Category Archives: University School of Milwaukee

Football + Boys = Life Lessons

Football coach to a player: “Keep working to lead by your actions. Take every opportunity to show someone how to do things the right way. Leadership takes a strong belief in yourself, taking a risk by extending yourself and let your game do the talking.”

Our boys’ football seasons are about to wrap up so I’m in a bit of a reflective mood.  One of those boys will be wrapping up his high school season this week.  So I’m sentimental, too.

Here are some thoughts from some of his teammates on what they learned playing football:

Never give up when faced with adversity.

You can achieve anything if you work hard enough for it.

Success is never final, failure never fatal.  It’s courage that counts.

The meaning of team.

It’s all about heart.

What you put in it what you get out.

It looks like they each learned some important life lessons.

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Think before you fill out that next youth sports registration form

We are just coming to the end of another season of youth sports in our home. Two of our kids tried new sports this season: track and field for the junior, who wanted to work on his strength and conditioning for football, and lacrosse for our 7th grader, who wanted to join the wave of young people trying this growing sport. Our 5th grader did a stint with a spring hockey team as well as joined the middle school track team (consider it additional speed and conditioning to complement the once/week practices for the spring hockey).

I’m guessing there’s some eye-rolling  from readers about “crazy youth sports parents.” And we might deserve it.

We’re not alone. Mark Hyman, a sports journalist and parent, was prompted to explore the youth sports complex based on his own crazy parenting. He discusses it in his new book, “Until It Hurts: America’s Obsession with Youth Sports and How It Harms Our Kids.”

Jane Brody’s column in today’s NYT covers the book.  While injuries are part of the problem, what caught my eye was this:  “with each passing season youth sports seem to stray further and further from its core mission of providing healthy, safe and character-building recreation for children.”

I hope you’ll join me, as we move from one sports season to the next, in using Hyman’s standard to determine whether or not it’s the right choice for your child.  Ask yourself:  Are my kids involved in healthy, safe, and character-building recreation?

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Uncle Jay wants you to say “please and thank you”

Today’s Milwaukee Journal-Sentinel has a nice human interest story about three families at USM who have a daughter AND a son playing in this weekend’s state hockey tournament.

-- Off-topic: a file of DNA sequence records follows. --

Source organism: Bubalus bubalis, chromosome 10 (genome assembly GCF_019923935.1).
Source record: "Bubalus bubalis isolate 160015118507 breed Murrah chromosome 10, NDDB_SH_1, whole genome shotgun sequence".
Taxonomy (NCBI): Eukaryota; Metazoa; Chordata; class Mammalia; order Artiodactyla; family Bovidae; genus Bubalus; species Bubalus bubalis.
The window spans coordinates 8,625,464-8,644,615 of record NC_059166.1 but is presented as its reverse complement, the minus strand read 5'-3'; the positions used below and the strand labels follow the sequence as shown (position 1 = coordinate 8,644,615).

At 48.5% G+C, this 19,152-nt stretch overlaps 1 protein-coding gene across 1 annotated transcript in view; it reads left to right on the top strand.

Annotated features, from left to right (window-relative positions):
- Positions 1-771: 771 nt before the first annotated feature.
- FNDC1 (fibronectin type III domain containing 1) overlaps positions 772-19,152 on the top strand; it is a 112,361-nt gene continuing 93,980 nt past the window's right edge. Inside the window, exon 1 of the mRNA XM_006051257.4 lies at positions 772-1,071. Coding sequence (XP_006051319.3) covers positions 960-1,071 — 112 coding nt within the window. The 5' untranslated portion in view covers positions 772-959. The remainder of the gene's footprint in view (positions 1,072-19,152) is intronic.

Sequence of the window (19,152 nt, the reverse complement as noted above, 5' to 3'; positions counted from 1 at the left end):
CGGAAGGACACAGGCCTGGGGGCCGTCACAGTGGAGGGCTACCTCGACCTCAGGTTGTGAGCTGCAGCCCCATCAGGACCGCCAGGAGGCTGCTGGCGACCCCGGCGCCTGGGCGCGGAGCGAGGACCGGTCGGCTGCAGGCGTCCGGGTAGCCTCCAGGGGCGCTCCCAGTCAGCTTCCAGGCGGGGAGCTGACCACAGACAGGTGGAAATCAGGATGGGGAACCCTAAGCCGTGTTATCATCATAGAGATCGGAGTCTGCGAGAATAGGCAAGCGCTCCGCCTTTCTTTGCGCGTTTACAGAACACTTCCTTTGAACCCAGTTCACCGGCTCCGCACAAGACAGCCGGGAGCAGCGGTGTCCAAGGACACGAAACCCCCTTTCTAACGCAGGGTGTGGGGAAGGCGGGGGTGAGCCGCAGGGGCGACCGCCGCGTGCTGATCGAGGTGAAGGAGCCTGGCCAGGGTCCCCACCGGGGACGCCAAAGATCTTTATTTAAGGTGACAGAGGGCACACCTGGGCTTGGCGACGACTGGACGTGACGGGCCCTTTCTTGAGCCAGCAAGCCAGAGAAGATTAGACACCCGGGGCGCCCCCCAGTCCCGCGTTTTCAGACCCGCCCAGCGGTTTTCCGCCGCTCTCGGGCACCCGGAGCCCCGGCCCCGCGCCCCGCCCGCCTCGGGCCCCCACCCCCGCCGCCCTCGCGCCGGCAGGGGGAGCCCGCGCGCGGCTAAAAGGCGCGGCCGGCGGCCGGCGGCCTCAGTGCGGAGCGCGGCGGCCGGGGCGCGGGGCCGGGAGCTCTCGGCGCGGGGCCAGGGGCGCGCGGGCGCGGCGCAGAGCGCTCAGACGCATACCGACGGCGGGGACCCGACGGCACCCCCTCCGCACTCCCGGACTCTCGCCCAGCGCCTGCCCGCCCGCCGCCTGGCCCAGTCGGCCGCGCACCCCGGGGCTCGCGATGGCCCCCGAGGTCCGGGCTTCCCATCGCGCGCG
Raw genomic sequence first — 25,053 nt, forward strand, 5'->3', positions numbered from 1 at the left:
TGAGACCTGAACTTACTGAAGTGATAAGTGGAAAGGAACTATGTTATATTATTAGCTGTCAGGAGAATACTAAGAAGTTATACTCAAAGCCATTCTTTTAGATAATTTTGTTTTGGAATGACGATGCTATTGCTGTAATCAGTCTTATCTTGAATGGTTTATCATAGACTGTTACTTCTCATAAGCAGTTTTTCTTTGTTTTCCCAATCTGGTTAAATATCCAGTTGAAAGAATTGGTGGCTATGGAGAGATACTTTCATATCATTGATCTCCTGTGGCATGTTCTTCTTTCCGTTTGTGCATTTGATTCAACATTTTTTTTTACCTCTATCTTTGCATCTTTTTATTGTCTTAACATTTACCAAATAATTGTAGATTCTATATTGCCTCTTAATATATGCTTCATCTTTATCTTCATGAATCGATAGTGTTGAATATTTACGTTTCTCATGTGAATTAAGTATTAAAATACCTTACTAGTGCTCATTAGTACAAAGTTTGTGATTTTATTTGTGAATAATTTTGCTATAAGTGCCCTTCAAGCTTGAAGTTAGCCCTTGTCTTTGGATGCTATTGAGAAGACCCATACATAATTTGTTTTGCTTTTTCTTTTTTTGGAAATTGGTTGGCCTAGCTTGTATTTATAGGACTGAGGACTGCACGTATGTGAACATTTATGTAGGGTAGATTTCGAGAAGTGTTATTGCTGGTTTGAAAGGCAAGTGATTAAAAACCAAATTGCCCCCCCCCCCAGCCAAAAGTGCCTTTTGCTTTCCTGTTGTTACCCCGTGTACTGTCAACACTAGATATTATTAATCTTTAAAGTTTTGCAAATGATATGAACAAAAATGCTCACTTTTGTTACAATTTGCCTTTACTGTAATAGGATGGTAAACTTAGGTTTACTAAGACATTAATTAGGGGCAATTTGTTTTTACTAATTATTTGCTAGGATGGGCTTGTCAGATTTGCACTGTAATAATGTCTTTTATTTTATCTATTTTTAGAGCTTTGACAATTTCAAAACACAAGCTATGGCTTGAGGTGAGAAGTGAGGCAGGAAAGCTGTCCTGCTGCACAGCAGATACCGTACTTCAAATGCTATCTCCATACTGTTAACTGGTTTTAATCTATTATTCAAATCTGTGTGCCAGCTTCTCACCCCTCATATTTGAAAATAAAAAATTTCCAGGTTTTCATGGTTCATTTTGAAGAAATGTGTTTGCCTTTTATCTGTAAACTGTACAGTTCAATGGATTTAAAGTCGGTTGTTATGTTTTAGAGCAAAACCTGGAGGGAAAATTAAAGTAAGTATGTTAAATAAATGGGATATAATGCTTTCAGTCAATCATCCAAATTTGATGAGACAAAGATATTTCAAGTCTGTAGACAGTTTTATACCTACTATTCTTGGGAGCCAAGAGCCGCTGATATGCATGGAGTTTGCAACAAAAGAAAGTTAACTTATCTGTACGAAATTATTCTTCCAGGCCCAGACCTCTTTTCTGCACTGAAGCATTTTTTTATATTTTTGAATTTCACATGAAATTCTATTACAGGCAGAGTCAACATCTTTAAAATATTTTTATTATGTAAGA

Talk about family-based education.

However, my experience is you don’t have to be related to be treated like a member of the family.

I call it co-parenting–please, anyone who can come up with a less “social-science-y” name for it, I’m all ears–and it’s one of those features in a community that I’d argue makes for a great place for kids.

Here’s an example involving one of the dad’s in today’s Journal Sentinel story.

Jay Wigdale and I were talking between periods at a hockey game.  My middle guy had hockey practice after the varsity game and was panicking because his gear was in the car.  “Mom, c’mon!” he urged.  I sneered at him–the look that should say, “I’m talking to another adult here.  Give me a minute.”  But he was fixated on getting that bag, torn between waiting politely and being on time for the team meeting before practice.

After interruption number three or four, Jay said, “Hey, how about ‘Please Mom?'”  That broke the spell and a few minutes later, Son #2 and I were on our way.

Maybe it’s that Jay and I have stood at football, baseball, and hockey games together for the last couple of years watching our sons play.  Maybe it’s because Jay’s wife and I serve on the school’s Booster Club board together.  Maybe it’s because, by my count, Jay has 13 nieces and nephews living nearby, or that about half of those nieces and nephews have played hockey with my own kids.  But Jay felt perfectly comfortable scolding my son.  And I was completely thankful he did.

To the best of my knowledge, I am not related to anyone at University School, save my own children.  Still, there are plenty of days that we feel we are part of a family.

Tim the Tool Man moving sale–and furniture too!

Man using a chainsaw with all recommended safe...
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From Laura W.–

Friends from the USM family are getting ready to move to their new place. They are having a moving sale this Saturday, August 1st from 9am – 4pm at 2602 E. Newberry Blvd. They have a lot of great items: furniture, household items, sporting equipment, patio furniture, clothing, power tools, etc. including:

Homelite 24″ Gas Chain Saw (w/ extra chain)
Craftsman Scroll Saw
Black and Decker Finishing Sander
WorkForce 7″ Wet Tile Saw (never opened)
Makita Router 24K-RPM
6.5 HP Craftsman Chipper/Shredder
4 HP Craftsman Edger
Ariens Snow Blower ST524
Large Ladder
Large Wheel Barrow

If you know of anyone who would be interested in any of these items, please pass this information along to them.

Thank you!

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Ladies Lunch on the Lake